"Several forensic pathology studies" have confirmed that ED "is an imminently life-threatening medical emergency" that can produce fatal consequences, Curtis said. In short, the ED subject is already a medical mess before responders arrive.
"Because of pathology going on in his brain, his body can’t cool itself and his temperature just keeps shooting up" toward lethal levels. This is aggravated by his extreme physical activity (agitation and violence) and by dehydration.
Disruption of the subject’s metabolic functions, particularly a dangerous lowering of his blood’s acidity (pH) level, tends also be a significant characteristic of violent activity and dehydration — and of ED, Curtis explained. "The body works best within a narrow range of pH;" outside that range, there may be dire consequences.
Less clear but also a common associated factor in ED deaths is the subject’s "noncompliance with medications to control psychosis or bipolar disorder," Curtis said. Perhaps the effects of sudden withdrawal without being under medical supervision has placed these people "more at risk."
The dominant cause underlying this physiological chaos, Curtis said, is most often "stimulant drug abuse. A characteristic pattern is binging for two to four days before the ED episode. Acute intoxication with one of the stimulants — cocaine, meth, PCP — triggers the event" and sets the subject up for a calamitous outcome.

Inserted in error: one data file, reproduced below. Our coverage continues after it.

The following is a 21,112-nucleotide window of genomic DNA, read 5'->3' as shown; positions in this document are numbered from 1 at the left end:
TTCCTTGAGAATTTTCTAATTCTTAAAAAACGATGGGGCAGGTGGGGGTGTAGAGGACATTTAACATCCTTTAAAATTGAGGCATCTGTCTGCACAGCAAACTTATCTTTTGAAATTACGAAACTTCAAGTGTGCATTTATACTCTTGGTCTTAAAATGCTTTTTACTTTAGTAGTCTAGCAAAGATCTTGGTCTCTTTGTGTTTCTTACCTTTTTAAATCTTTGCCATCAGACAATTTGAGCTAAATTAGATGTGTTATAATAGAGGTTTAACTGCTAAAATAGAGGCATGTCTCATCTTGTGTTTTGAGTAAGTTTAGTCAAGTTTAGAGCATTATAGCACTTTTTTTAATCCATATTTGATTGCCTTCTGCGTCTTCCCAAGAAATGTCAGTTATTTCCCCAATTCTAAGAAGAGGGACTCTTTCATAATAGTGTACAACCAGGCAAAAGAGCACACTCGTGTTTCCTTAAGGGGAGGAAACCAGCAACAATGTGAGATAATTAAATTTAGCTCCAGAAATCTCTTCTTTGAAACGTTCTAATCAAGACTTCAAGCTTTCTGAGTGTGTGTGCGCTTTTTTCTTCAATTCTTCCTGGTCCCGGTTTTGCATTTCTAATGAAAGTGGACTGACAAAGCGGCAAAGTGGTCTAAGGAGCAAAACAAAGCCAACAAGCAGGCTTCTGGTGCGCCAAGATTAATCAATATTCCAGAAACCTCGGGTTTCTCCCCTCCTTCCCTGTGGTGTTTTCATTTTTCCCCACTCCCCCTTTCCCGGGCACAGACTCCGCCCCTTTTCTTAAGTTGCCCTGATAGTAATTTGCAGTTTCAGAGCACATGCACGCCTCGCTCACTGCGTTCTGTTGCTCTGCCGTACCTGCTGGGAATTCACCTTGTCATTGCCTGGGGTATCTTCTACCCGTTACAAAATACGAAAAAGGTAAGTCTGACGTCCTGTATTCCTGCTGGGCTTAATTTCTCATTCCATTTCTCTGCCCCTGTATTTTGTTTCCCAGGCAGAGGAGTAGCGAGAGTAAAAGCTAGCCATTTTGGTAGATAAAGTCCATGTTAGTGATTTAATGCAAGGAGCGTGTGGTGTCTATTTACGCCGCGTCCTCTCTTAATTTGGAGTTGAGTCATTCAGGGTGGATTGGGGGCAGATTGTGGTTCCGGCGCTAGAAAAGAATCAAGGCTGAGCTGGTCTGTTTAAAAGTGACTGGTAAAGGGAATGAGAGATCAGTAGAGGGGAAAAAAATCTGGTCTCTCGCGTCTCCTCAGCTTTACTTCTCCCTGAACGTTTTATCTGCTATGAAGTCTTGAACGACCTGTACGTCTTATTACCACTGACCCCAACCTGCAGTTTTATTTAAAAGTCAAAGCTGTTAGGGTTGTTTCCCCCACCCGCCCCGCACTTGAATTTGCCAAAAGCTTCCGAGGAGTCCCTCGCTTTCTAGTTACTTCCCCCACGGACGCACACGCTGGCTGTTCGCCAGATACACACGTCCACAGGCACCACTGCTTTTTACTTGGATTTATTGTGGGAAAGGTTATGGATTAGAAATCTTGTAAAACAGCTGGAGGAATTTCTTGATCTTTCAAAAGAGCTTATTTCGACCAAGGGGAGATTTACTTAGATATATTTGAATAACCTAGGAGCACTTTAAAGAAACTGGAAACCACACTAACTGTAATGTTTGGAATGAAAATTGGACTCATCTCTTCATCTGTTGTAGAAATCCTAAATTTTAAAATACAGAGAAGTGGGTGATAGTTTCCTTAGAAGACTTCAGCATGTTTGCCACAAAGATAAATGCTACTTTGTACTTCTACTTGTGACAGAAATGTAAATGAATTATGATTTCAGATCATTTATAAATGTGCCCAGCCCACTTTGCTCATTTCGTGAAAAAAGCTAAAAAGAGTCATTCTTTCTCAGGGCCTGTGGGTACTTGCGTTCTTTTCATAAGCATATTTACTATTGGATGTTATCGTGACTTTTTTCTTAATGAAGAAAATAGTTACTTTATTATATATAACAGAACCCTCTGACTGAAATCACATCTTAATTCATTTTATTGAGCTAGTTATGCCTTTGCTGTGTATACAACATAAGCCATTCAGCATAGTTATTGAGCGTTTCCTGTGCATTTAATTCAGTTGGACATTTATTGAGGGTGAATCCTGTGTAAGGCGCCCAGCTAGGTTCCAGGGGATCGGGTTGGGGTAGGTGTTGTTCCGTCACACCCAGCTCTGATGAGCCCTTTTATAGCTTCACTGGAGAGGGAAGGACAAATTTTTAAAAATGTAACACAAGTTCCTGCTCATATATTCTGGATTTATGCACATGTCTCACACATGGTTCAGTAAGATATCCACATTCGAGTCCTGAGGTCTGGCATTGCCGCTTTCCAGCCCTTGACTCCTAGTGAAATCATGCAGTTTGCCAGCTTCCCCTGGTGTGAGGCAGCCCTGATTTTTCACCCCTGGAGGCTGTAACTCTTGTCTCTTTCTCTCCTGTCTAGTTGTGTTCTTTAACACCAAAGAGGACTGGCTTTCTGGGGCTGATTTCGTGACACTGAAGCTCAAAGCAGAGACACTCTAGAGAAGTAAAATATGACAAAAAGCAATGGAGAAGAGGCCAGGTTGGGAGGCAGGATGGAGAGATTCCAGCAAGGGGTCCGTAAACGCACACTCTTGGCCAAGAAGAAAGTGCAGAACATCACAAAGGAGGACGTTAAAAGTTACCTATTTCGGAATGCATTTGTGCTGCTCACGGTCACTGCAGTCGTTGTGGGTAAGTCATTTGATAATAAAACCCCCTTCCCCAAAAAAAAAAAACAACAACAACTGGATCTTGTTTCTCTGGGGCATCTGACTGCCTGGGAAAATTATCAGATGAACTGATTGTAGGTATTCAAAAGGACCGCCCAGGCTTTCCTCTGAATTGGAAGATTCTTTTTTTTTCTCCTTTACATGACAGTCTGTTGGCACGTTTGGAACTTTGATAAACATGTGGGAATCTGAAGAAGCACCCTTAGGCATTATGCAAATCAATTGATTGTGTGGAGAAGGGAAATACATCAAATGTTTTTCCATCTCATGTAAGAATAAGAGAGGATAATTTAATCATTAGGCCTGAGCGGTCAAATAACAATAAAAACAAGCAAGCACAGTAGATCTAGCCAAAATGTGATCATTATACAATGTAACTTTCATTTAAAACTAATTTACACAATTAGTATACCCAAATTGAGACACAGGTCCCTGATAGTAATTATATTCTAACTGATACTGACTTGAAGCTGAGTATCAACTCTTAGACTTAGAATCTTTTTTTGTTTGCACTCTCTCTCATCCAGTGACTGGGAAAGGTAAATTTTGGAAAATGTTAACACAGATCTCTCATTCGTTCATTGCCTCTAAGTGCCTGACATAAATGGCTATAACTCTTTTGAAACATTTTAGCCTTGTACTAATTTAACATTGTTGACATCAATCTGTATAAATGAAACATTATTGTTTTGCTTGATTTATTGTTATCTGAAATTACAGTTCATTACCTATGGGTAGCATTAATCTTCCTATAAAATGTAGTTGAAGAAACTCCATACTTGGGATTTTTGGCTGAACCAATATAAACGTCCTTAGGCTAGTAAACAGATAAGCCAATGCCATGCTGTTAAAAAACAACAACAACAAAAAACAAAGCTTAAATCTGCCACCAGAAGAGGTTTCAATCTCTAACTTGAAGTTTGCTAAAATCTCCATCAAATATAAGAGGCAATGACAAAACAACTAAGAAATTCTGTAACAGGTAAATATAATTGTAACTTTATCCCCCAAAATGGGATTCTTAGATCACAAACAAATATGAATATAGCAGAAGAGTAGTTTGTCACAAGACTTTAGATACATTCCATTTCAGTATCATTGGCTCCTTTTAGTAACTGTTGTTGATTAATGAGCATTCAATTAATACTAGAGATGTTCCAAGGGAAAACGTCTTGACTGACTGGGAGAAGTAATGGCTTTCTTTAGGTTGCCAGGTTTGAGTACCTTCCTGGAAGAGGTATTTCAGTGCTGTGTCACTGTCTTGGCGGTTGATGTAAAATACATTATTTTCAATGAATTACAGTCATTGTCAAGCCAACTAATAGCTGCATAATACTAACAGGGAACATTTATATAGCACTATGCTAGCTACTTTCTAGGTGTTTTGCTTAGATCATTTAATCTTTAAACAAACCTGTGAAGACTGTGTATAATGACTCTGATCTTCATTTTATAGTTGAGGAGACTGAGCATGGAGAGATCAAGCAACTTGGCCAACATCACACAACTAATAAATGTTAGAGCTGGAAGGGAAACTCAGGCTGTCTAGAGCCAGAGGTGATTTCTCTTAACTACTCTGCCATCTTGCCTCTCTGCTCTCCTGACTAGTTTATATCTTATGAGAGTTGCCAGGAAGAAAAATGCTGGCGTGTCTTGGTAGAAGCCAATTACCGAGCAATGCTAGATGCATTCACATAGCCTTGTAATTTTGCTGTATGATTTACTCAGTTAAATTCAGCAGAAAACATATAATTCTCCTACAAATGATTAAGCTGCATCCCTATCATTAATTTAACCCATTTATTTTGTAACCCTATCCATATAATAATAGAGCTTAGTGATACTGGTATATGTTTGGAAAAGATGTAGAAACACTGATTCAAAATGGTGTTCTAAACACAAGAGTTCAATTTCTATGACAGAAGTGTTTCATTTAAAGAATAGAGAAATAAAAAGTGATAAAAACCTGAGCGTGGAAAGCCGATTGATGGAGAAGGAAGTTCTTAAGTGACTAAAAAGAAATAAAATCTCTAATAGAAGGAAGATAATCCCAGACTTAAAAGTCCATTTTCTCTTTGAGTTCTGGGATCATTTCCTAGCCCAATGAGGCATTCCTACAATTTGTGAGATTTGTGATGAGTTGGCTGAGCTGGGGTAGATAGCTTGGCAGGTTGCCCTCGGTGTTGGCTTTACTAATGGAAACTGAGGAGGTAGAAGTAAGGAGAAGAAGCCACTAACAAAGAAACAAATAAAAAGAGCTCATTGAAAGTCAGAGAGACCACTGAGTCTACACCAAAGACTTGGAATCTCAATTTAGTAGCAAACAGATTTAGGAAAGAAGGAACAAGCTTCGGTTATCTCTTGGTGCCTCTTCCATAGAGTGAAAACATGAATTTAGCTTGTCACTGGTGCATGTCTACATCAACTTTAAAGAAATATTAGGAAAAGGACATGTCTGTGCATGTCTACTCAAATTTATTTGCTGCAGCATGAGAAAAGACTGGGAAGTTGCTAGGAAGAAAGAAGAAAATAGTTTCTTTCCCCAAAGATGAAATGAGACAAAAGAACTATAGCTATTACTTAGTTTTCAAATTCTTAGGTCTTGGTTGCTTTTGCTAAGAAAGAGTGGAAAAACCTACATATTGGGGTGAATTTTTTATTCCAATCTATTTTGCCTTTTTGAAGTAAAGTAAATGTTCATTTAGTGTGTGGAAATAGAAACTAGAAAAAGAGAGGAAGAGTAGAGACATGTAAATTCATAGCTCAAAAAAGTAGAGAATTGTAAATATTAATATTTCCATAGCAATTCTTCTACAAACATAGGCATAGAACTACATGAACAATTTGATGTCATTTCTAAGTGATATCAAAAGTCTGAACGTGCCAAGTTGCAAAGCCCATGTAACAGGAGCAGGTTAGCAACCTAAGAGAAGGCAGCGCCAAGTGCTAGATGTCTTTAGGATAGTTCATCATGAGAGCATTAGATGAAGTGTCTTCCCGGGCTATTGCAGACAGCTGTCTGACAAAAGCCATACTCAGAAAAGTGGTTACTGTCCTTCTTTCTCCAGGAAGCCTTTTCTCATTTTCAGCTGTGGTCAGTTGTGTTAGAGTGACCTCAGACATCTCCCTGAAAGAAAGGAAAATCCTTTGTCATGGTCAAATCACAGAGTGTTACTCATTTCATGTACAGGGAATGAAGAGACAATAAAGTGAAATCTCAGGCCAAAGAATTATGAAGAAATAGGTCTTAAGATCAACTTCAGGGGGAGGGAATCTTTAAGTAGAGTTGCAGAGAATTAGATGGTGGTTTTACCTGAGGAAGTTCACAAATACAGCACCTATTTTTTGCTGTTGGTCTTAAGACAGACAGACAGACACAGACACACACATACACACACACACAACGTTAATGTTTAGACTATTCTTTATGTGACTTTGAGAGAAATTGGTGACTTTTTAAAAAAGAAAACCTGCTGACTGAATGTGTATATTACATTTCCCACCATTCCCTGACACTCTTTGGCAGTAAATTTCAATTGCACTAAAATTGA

Mix into all this possible contributory health threats such as obesity, diabetes and heart disease, and you have a subject who’s "on a freight train to death," Curtis said, quoting a phrase coined by Sgt. Dennis Angle of Waukesha, Wis., Police Department.
In some cases, Curtis acknowledged, coroners or medical examiners have blamed Tasering for ED deaths, "but when subjected to scrutiny these determinations have not held up." The ED syndrome itself "is the underlying reason for these people dying, not intervention. So far, no one has been able to show a pathophysiological pathway from Taser to death."
Tuesday, March 18, 2008
Read more in the Tribune
Read the story in the Tribune.
Tuesday, March 11, 2008
The last time I went to the South side Irish Parade was three years ago and I did so reluctantly. I brought my 4 year old son and a neighbors 6 year old daughter and I regretted every minute of it. We walked along 103rd street to the sights and sounds of drunk teenagers and adults alike. The obnoxious language and smell of cannabis was everywhere. Proud to be Irish? Hardly! As we neared Western Ave my 4 year old and the 6 year old neighbor had to witness teenage girls squatting in the alley and pissing. We watched the parade for a few minutes and I brought the kids home.
I have had enough of this disgusting display of crude behavior and unchecked public drunkenness. My family and a couple of families that we are friends with now take an annual trip to the Dells when the South Side Irish Parade is scheduled.